Griffin is Raytheon's INS/GPS based “mini-missile” which can be configured for use on aircraft, ships, or ground launch. The Griffin® missile is a multi-platform, multi-service weapon that has a proven track record for successful rapid integration on land, sea and air platforms. Griffin provides the user flexible employment options through a simple, easy-to-operate, graphic user interface and comes in three different variants. The user can select multiple flight profile and fuzing modes. When combined with the Launcher, the system forms the Griffin Real Time Attack System.
Griffin provides lethal effects and employs GPS-aided inertial guidance and a semi-active laser seeker for pinpoint accuracy. The Griffin missile is 43 inches long, weighs 33 pounds, has a 13-pound warhead, and is in production today. Griffin enables the warfighter to engage targets via a simple user interface and guide the weapon to the target using GPS coordinates exclusively or with laser designation. To maximize lethality, the user can choose to engage the target with direct attack or high impact angle and has the option of using height of burst, point detonation or delayed fuzing.
It is available in four variants: Griffin A is an aft-eject missile, Griffin B is a forward-firing missile, Griffin C has dual-mode guidance and in-flight retargeting, and Griffin C-ER is an extended range missile. The combat-proven Griffin AGM-176A is an aft-eject missile designed for employment from platforms such as the C-130 aircraft. The Griffin BGM-176B is a forward-firing missile that launches from rotary- and fixed-wing aircraft, ground-launch applications and maritime platforms. The MK-60 Griffin Missile System (GMS) is installed aboard Cyclone class ships, Patrol Coastal (PC) combatant. Ten ships are forward deployed, assigned to Commander, Fifth Fleet located in Manama, Bahrain, and installed with the GMS at program completion.
The combat-proven Griffin AGM-176A is an aft-eject missile designed for employment from platforms such as the C-130 aircraft.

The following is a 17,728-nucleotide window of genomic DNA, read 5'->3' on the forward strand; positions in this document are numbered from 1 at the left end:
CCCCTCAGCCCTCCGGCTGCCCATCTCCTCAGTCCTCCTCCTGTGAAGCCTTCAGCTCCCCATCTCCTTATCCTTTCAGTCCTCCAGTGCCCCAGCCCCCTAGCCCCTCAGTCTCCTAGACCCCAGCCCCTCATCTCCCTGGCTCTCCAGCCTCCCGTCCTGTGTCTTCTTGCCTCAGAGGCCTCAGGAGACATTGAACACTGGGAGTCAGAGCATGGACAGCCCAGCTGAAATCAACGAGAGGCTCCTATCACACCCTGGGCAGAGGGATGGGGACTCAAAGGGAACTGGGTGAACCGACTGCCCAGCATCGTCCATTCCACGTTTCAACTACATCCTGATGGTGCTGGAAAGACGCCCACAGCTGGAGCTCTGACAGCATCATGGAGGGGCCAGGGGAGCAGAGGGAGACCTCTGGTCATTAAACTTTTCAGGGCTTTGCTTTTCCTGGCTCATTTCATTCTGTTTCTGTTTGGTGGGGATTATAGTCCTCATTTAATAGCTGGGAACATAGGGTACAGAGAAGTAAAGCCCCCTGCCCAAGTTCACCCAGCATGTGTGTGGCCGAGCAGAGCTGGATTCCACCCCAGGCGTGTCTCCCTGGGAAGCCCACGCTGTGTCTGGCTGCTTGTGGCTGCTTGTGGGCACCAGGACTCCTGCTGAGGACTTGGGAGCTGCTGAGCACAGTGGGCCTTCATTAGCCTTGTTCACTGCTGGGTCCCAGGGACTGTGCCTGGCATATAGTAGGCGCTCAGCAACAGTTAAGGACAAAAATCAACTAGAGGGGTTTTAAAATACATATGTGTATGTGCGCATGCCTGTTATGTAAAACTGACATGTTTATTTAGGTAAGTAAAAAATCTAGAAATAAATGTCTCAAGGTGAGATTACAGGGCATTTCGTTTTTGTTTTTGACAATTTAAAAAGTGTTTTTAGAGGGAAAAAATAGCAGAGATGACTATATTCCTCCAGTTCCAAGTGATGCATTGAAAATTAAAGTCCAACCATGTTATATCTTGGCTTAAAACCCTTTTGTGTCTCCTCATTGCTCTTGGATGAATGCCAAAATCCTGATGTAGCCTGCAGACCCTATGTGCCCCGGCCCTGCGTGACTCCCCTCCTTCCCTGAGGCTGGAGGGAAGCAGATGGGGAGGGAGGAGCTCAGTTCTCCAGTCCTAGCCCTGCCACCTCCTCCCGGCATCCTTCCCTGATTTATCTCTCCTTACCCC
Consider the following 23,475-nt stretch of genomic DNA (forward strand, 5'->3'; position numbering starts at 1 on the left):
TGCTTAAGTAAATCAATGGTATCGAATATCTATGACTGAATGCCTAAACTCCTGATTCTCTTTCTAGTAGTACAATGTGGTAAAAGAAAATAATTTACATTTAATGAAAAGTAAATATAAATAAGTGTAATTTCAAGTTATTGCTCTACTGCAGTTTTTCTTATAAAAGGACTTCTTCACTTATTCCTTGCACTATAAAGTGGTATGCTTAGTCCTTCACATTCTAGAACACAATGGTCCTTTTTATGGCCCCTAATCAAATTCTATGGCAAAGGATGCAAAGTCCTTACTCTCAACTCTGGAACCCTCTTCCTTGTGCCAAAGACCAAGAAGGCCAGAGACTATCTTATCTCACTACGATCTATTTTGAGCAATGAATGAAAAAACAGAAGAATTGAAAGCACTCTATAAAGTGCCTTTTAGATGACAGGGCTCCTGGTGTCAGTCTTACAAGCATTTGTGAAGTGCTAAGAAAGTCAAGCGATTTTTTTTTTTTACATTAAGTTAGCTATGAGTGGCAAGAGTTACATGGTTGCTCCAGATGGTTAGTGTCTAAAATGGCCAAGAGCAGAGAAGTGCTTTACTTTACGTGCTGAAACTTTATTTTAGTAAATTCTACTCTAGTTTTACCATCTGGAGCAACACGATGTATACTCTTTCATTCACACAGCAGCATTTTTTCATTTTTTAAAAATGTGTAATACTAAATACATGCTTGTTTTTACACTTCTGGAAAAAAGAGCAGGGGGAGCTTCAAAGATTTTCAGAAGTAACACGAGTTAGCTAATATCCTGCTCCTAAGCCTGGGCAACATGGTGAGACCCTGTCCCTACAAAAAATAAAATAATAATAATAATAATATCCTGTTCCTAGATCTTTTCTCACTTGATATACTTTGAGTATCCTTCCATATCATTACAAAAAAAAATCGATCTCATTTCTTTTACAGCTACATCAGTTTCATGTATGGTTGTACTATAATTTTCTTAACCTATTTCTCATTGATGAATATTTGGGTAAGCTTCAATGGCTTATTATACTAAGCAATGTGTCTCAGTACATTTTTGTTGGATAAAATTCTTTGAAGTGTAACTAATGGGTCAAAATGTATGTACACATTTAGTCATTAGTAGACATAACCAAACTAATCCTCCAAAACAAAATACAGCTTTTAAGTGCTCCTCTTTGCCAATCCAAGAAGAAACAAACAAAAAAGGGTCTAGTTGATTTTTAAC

- An aft-eject missile from a common launch tube
- Deployed from platforms like the C-130 aircraft
- Measures 43 inches long, weighs 33 pounds and has a low collateral damage 13-pound warhead
- Production began in 2008
The Griffin BGM-176B is a forward-firing missile that launches from rotary- and fixed-wing aircraft, ground-launch applications and maritime platforms. Griffin® can provide an immediate ground launch capability with the Griffin® B Block II Missile and Wedge Launcher Competition is Raytheon’s own Javelin missile, which is already widely deployed.
- A forward-firing missile that uses a composite launch tube
- Launches from rotary-and fixed-wing aircraft, ground-launch applications and maritime platforms
- Operational on the U.S. Navy’s Cyclone-class Patrol Coastal ships
- Measures 43 inches long, weighs 33 pounds and has a low collateral damage 13-pound warhead
- Production began in 2010
Griffin C, adds significantly increased capability to the Griffin B Block II variant that is currently fielded on U.S. Navy Patrol Coastal vessels. Griffin C competes with Lockheed’s Hellfire and MBDA’s Brimstone 2 by adding dual-mode laser/IIR guidance for a fire-and-forget missile. Griffin C capability enhancements include:
- An extended range motor that will triple the range of the current Griffin B
- Data link for in-flight target updates and positive missile control
- Thrust vector control
- Waypoint navigation
- Dual-mode semi-active laser/uncooled imaging infrared seeker (SAL/IIR)
- Angled or vertical launch for 360 degree coverage
- Griffin C missile with extended range motor that nearly triples the flight distance
- Developmental flight testing completed in 2014
The AGM-176 “Griffin” was privately developed by Raytheon, which used components from existing systems like the AIM-9X Sidewinder air-air missile's motor and the Javelin anti-tank missile's guidance. Griffin was started on company funding in 2004, with an initial ground-launch demonstration in 2007. The program built upon Quick Reaction Capability.